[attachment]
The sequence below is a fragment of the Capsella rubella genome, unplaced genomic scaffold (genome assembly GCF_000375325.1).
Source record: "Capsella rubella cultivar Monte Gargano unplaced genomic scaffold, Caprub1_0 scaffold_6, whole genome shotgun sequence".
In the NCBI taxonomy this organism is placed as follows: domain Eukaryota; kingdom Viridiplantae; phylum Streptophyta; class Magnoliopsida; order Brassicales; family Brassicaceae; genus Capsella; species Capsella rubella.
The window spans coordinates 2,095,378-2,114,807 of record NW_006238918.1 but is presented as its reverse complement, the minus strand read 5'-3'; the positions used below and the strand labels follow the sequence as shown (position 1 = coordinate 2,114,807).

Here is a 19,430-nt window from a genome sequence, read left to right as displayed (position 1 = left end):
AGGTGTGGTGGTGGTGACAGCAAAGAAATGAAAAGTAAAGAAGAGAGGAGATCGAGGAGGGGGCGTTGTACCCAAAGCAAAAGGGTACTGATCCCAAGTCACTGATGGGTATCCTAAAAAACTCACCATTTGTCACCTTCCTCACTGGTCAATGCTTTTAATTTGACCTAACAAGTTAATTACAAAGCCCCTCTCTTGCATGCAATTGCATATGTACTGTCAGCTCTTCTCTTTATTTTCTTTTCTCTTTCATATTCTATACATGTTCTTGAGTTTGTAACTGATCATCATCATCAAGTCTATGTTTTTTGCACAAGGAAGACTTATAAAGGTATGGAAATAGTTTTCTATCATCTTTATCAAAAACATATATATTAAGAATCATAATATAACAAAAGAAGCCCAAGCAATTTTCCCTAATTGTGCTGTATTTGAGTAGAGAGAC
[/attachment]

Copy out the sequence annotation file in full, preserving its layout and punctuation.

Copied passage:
The sequence below is a fragment of the Capsella rubella genome, unplaced genomic scaffold (genome assembly GCF_000375325.1).
Source record: "Capsella rubella cultivar Monte Gargano unplaced genomic scaffold, Caprub1_0 scaffold_6, whole genome shotgun sequence".
In the NCBI taxonomy this organism is placed as follows: domain Eukaryota; kingdom Viridiplantae; phylum Streptophyta; class Magnoliopsida; order Brassicales; family Brassicaceae; genus Capsella; species Capsella rubella.
The window spans coordinates 2,095,378-2,114,807 of record NW_006238918.1 but is presented as its reverse complement, the minus strand read 5'-3'; the positions used below and the strand labels follow the sequence as shown (position 1 = coordinate 2,114,807).

Here is a 19,430-nt window from a genome sequence, read left to right as displayed (position 1 = left end):
AGGTGTGGTGGTGGTGACAGCAAAGAAATGAAAAGTAAAGAAGAGAGGAGATCGAGGAGGGGGCGTTGTACCCAAAGCAAAAGGGTACTGATCCCAAGTCACTGATGGGTATCCTAAAAAACTCACCATTTGTCACCTTCCTCACTGGTCAATGCTTTTAATTTGACCTAACAAGTTAATTACAAAGCCCCTCTCTTGCATGCAATTGCATATGTACTGTCAGCTCTTCTCTTTATTTTCTTTTCTCTTTCATATTCTATACATGTTCTTGAGTTTGTAACTGATCATCATCATCAAGTCTATGTTTTTTGCACAAGGAAGACTTATAAAGGTATGGAAATAGTTTTCTATCATCTTTATCAAAAACATATATATTAAGAATCATAATATAACAAAAGAAGCCCAAGCAATTTTCCCTAATTGTGCTGTATTTGAGTAGAGAGAC